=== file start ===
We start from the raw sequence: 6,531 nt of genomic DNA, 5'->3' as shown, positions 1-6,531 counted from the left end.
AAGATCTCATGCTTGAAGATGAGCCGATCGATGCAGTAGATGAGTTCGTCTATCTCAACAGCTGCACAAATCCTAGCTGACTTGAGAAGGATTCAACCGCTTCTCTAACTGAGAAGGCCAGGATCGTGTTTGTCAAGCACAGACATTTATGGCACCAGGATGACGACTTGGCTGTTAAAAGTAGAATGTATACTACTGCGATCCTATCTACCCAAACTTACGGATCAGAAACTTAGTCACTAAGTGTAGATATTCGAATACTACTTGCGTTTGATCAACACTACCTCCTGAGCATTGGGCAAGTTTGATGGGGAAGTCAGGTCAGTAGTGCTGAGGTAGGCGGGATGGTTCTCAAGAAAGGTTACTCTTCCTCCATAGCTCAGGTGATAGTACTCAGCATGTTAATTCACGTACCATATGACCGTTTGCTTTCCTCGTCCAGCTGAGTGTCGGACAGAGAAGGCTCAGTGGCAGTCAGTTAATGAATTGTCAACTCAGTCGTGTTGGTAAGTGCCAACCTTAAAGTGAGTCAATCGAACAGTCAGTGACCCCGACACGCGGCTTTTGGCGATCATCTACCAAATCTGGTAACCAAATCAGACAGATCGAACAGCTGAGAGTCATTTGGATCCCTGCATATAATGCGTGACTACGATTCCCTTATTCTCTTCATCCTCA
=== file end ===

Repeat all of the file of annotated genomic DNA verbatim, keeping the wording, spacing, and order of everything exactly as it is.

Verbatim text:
We start from the raw sequence: 6,531 nt of genomic DNA, 5'->3' as shown, positions 1-6,531 counted from the left end.
AAGATCTCATGCTTGAAGATGAGCCGATCGATGCAGTAGATGAGTTCGTCTATCTCAACAGCTGCACAAATCCTAGCTGACTTGAGAAGGATTCAACCGCTTCTCTAACTGAGAAGGCCAGGATCGTGTTTGTCAAGCACAGACATTTATGGCACCAGGATGACGACTTGGCTGTTAAAAGTAGAATGTATACTACTGCGATCCTATCTACCCAAACTTACGGATCAGAAACTTAGTCACTAAGTGTAGATATTCGAATACTACTTGCGTTTGATCAACACTACCTCCTGAGCATTGGGCAAGTTTGATGGGGAAGTCAGGTCAGTAGTGCTGAGGTAGGCGGGATGGTTCTCAAGAAAGGTTACTCTTCCTCCATAGCTCAGGTGATAGTACTCAGCATGTTAATTCACGTACCATATGACCGTTTGCTTTCCTCGTCCAGCTGAGTGTCGGACAGAGAAGGCTCAGTGGCAGTCAGTTAATGAATTGTCAACTCAGTCGTGTTGGTAAGTGCCAACCTTAAAGTGAGTCAATCGAACAGTCAGTGACCCCGACACGCGGCTTTTGGCGATCATCTACCAAATCTGGTAACCAAATCAGACAGATCGAACAGCTGAGAGTCATTTGGATCCCTGCATATAATGCGTGACTACGATTCCCTTATTCTCTTCATCCTCA